For IHC, GC tissues and their matching adjacent gastric mucosa tissues were formalin-fixed and paraffin-embedded. For molecular analysis, GC tissues and their matching adjacent mucosal tissues were collected from 15 patients, and stored in liquid nitrogen. The Clinical Research Ethics Committee of Taizhou People’s Hospital (TZRY-EC-12-068) approved this study. All patients were provided with details regarding the assessment procedure, and all patients provided written, informed consent.
Cell lines and their culture
SGC-7901 and MGC-803 (human gastric adenocarcinoma cell lines) were obtained from the Type Culture Collection of the Chinese Academy of Sciences (Shanghai, China). The cells were cultured in Roswell Park Memorial Institute (RPMI) medium (Thermo Fisher Scientific, Waltham, MA, USA) containing 1% (V/V) penicillin and streptomycin (Gibco, Grand Island, NY, USA), and 10% (V/V) fetal bovine serum (FBS; Thermo Fisher Scientific). The cells were cultured in a humidified atmosphere with 5% (V/V) CO2 at 37° C . The cells were passaged via trypsinization when they reached 80% confluence.
Lentiviral transduction was caried out according to a previously published protocol . Genechem Co. Ltd (Shanghai, China) constructed the lentiviral vectors to overexpress and silence LGALS1. The short hairpin RNA (shRNA) sequences and the lentiviral vector were designed in a previous report . SGC-7901 or MGC-803 cells were seeded at 5 × 104 cells per well in 6-well plates before lentiviral transduction. Cells were transduced with the lentiviral vectors and 10 μg/mL polybrene (Sigma-Aldrich, St. Louis, MO, USA) at a multiplicity of infection of 10. At 12 h after transfection, the medium was replaced. To select stably transduced cell lines Puromycin (2 μg/mL; Sigma-Aldrich) was added. After 48 h, medium containing puromycin at 0.5 μg/mL was used to culture the stably transduced cells. After 72 h, a fluorescence microscope (OLYMPUS-U-HGLGPS-IX73, Olympus, Tokyo, Japan) was used to assess the transduction efficiency, which was further confirmed using qRT-PCR and WB.
Reagents and antibodies
ITD-1, a TGF-β signaling pathway inhibitor, was purchased from Macklin (1884570, Shanghai, China). Abcam provided the anti-GAL-1 antibody (ab138513, Cambridge, UK); Cell Signaling Technology provided the anti-SMA-α antibody (56856, Danvers, MA, USA); anti-E-cadherin (bs-10009R), anti-Vimentin (bs-0756R), anti-TGF-β1 (bs-0086R), and anti-p-Smad2/3(bs-8853R) antibodies were purchased from Bioss (Beijing, China); Santa Cruz Biotechnology (Santa Cruz, CA, USA) provided the anti-glyceraldehyde phosphate dehydrogenase (GAPDH) antibody (sc-47724), the goat anti-rabbit IgG (sc-2357), the horseradish peroxidase (HRP)-conjugated goat anti-mouse IgG (sc-516102); Sigma Biotechnology (St. Louis, MO, USA) provided the MTT assay kit and dimethyl sulfoxide (DMSO).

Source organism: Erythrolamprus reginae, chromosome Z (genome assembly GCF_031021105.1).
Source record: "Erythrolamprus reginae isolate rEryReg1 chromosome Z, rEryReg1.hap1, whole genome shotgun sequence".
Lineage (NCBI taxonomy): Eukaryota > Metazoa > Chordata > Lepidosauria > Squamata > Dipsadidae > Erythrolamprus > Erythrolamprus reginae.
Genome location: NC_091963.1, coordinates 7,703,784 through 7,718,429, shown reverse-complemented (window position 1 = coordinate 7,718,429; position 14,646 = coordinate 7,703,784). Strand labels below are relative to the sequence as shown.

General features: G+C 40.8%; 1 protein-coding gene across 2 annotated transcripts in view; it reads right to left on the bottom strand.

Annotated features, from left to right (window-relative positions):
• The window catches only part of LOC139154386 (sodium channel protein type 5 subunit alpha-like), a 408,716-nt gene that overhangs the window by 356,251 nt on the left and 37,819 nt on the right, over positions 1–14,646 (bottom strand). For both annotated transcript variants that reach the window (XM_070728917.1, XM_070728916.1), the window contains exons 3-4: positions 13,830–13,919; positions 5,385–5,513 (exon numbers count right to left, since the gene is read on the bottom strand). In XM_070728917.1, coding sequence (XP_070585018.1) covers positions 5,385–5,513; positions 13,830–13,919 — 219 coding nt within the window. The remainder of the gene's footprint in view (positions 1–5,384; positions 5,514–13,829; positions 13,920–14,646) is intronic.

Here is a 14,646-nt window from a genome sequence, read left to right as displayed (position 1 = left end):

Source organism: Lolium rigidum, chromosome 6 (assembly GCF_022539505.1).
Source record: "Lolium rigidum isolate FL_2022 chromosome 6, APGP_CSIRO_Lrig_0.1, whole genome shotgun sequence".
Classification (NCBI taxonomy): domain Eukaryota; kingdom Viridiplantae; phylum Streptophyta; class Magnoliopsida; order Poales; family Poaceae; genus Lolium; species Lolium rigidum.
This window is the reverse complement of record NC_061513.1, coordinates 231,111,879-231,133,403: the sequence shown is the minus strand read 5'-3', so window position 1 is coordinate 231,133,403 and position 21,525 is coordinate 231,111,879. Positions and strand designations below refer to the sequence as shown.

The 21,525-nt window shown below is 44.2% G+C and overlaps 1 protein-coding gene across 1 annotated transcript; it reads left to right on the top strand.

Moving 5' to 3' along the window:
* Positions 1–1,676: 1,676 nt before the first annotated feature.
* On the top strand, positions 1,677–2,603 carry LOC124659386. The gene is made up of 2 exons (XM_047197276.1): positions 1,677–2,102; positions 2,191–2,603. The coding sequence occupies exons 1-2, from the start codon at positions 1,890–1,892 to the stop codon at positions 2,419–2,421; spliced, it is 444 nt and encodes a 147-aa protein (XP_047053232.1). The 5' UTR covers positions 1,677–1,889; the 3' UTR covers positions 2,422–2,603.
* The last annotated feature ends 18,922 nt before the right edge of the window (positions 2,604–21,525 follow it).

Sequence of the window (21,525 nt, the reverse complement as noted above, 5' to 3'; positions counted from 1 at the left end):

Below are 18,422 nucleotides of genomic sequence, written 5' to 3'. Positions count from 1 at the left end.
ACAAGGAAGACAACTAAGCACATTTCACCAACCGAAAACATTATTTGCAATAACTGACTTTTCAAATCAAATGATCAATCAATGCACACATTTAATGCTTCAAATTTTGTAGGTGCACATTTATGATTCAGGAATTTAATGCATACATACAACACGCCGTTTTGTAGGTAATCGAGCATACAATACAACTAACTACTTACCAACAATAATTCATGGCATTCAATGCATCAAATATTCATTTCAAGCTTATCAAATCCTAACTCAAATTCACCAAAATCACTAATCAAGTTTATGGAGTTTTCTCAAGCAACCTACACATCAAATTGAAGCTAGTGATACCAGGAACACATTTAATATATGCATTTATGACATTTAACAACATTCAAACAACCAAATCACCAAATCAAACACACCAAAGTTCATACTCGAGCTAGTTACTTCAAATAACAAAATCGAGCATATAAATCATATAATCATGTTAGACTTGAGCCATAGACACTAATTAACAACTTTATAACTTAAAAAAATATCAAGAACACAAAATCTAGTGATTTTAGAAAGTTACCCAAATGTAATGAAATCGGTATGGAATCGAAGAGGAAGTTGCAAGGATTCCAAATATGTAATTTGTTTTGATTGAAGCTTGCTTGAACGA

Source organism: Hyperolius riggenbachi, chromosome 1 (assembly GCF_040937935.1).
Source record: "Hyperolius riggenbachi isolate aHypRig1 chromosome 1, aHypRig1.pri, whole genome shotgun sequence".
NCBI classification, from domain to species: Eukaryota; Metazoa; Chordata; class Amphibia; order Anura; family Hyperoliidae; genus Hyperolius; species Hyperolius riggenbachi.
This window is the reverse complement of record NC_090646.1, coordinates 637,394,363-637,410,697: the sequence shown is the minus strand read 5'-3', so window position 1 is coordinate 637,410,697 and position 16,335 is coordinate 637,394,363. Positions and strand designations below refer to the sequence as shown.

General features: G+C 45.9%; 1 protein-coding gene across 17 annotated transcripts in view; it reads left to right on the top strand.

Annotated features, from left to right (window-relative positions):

RNA extraction and qRT-PCR
Total RNA was extracted using an RNeasy Mini Kit (Invitrogen, Waltham, MA, USA), and cDNA was synthesized from RNA using a Reverse transcription kit (Takara, Shiga, Japan). The qPCR reactions were carried out using a SYBR Green dye kit (Roche Diagnostics, Mannheim, Germany) and the reaction products were analyzed using an iQ5 Multicolor Real-Time PCR Detection System (Bio-Rad, Hercules, CA, USA). The following thermocycling conditions were used: 95° C for 30 s; 40 cycles of 95° C for 5 s, 60° C for 30 s, and 72° C for 30 s. The reference control gene was GAPDH. The following primers were used: LGALS1 (forward): GCTGAACCTGGGCAAAGACAG an GTGGCGGTTGGGGAACTT (producing a 247 bp amplicon); and GAPDH (forward) TGACTTCAACAGCGACACCCA) and (reverse) CACCCTGTTGCTGTAGCCAAA (producing a 121 bp amplicon).
An extraction kit (Beyotime, Shanghai, China) was used to prepare total cell and nuclear extracts. 10% sodium dodecyl sulfate-polyacrylamide gel electrophoresis (SDS-PAGE) was used to separate 20 μg of the extracts, followed by transfer of the separated proteins to a nitrocellulose membrane (GE Healthcare Life Sciences, Pittsburgh, PA, USA). The proteins on the blots were probed with antibodies against GAL-1, E-cadherin, Vimentin, TGF-β1, p-Smad2/3, and GAPDH(dilution = 1:2000). Goat anti-rabbit immunoglobulin conjugated with HRP comprised the secondary antibody (dilution= 1:2000). A West Pico chemiluminescent Substrate (Pierce, Carlsbad, CA, USA) was used to visualize the immunoreactive protein bands, which were quantified using densitometric image analysis software (Image Master VDS; Pharmacia Biotech, Little Chalfont, UK). As an internal reference, GAPDH level were determined. All experiments were carried out three times independently.
Histological examination and IHC evaluation
IHC was used to detect proteins in murine lung tissues, human GC tissues, and matching adjacent non-GC tissues according to our previous reports [14, 25]. Primary antibodies recognizing SMA-α (1:200), GAL-1 (1:200), E-cadherin (1:150), vimentin (1:150), TGF-β1 (1:150), and p-Smad2/3 (1:150) were incubated with the slides. Subsequent steps and the staining scores of the proteins of interest (GAL-1, SMA-α, p-Smad2/3, and TGF-β1) were the same as in our previous report . Vimentin and E-cadherin staining was assessed as positive or negative according to the evaluation of the staining results as defined in our previous report .